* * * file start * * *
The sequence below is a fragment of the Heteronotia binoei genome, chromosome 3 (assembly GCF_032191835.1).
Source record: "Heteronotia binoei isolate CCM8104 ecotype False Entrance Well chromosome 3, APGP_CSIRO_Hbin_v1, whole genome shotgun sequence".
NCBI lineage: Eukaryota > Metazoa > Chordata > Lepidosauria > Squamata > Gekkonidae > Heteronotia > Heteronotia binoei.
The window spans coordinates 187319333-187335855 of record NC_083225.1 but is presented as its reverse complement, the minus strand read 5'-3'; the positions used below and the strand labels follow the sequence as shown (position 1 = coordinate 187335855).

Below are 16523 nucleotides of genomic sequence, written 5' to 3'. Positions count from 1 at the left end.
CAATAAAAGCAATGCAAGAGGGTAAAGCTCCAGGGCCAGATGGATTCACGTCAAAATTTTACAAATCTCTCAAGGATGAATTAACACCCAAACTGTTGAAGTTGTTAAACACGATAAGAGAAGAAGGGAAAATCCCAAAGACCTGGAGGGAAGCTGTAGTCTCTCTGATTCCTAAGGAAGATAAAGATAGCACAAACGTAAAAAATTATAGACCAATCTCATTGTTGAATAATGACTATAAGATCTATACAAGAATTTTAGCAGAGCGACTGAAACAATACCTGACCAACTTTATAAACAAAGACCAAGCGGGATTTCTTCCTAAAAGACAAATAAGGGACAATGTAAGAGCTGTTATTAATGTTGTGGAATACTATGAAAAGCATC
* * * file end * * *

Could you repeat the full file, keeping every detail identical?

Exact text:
The sequence below is a fragment of the Heteronotia binoei genome, chromosome 3 (assembly GCF_032191835.1).
Source record: "Heteronotia binoei isolate CCM8104 ecotype False Entrance Well chromosome 3, APGP_CSIRO_Hbin_v1, whole genome shotgun sequence".
NCBI lineage: Eukaryota > Metazoa > Chordata > Lepidosauria > Squamata > Gekkonidae > Heteronotia > Heteronotia binoei.
The window spans coordinates 187319333-187335855 of record NC_083225.1 but is presented as its reverse complement, the minus strand read 5'-3'; the positions used below and the strand labels follow the sequence as shown (position 1 = coordinate 187335855).

Below are 16523 nucleotides of genomic sequence, written 5' to 3'. Positions count from 1 at the left end.
CAATAAAAGCAATGCAAGAGGGTAAAGCTCCAGGGCCAGATGGATTCACGTCAAAATTTTACAAATCTCTCAAGGATGAATTAACACCCAAACTGTTGAAGTTGTTAAACACGATAAGAGAAGAAGGGAAAATCCCAAAGACCTGGAGGGAAGCTGTAGTCTCTCTGATTCCTAAGGAAGATAAAGATAGCACAAACGTAAAAAATTATAGACCAATCTCATTGTTGAATAATGACTATAAGATCTATACAAGAATTTTAGCAGAGCGACTGAAACAATACCTGACCAACTTTATAAACAAAGACCAAGCGGGATTTCTTCCTAAAAGACAAATAAGGGACAATGTAAGAGCTGTTATTAATGTTGTGGAATACTATGAAAAGCATC